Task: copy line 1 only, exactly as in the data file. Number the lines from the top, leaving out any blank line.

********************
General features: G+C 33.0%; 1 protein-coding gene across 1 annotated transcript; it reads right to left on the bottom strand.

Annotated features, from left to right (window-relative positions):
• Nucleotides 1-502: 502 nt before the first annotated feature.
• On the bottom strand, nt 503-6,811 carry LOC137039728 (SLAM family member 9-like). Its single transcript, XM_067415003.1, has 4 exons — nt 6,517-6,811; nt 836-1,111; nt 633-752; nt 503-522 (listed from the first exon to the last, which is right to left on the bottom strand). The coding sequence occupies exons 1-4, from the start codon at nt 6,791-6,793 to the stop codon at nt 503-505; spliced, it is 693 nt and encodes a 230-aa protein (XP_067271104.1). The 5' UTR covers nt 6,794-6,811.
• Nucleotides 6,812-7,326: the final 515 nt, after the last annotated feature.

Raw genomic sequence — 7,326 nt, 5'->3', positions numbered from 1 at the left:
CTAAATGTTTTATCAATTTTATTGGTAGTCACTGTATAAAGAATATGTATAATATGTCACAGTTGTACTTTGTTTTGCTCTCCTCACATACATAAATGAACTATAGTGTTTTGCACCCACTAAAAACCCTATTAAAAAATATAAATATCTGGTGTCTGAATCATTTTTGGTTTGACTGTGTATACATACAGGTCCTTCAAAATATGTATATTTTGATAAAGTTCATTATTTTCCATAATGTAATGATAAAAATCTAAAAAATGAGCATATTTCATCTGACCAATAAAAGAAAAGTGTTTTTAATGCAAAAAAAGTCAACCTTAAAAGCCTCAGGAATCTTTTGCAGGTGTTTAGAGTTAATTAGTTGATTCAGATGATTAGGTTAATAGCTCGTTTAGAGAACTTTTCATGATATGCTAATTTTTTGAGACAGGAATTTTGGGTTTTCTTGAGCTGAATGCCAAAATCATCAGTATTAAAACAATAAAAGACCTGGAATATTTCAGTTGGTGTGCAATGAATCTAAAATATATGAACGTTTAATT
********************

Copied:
General features: G+C 33.0%; 1 protein-coding gene across 1 annotated transcript; it reads right to left on the bottom strand.